(CLARKSTON, GA - 4/27/17) The Georgia chapter of the Council on American-Islamic Relations today spoke at a meeting of the Clarkston City Council.
During the city council meeting, CAIR-GA outreach director Asma Elhuni argued in favor of a proposal designed to reassure Clarkston residents, many of whom are immigrants from Middle Eastern and African nations, including Somalia.
"We thank the City of Clarkston for creating a warm and welcoming environment for its residents, including immigrants who have rebuilt their lives here in Georgia," Elhuni said. "In order to maintain that warm and welcoming environment, Clarkston should pledge not to detain or hold residents at the request of the Trump Administration without a valid federal warrant. In doing so, Clarkston can grant residents peace of mind, encourage them to contact law enforcement for help, and ensure the government enforces our immigration laws fairly and wisely."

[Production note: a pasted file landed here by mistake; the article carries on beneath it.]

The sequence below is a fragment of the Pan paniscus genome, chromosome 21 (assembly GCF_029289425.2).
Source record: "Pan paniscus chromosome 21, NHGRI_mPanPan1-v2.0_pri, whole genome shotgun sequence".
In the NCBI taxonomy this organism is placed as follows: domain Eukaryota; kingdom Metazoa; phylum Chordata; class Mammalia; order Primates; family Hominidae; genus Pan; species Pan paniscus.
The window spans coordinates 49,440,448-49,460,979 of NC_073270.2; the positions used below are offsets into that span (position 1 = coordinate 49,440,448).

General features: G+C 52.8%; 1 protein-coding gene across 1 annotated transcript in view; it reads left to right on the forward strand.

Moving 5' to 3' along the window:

(ATLANTA, GA - 4/20/17) The Georgia chapter of the Council on American-Islamic Relations today delivered a self-defense training to students and staff at W.D. Mohammed High School. During the presentation, which was held on the eighteenth anniversary of the Columbine school shooting, CAIR-GA executive director Edward Ahmed Mitchell walked the audience through how to handle an active shooter situation, offered tips on physical self-defense, and discussed building security.
"Given the rise in anti-Muslim hate crimes, even Georgia's Islamic private schools should pray for the best and prepare for the worst," Mitchell said. "Every private school should employ at least one armed security guard, keep their entry doors locked 24/7, monitor the campus with security cameras, and train students to respond to an emergency situation, including active shooter scenarios."
Students at W.D. Mohammed High School also practiced an emergency evacuation under the supervision of local law enforcement.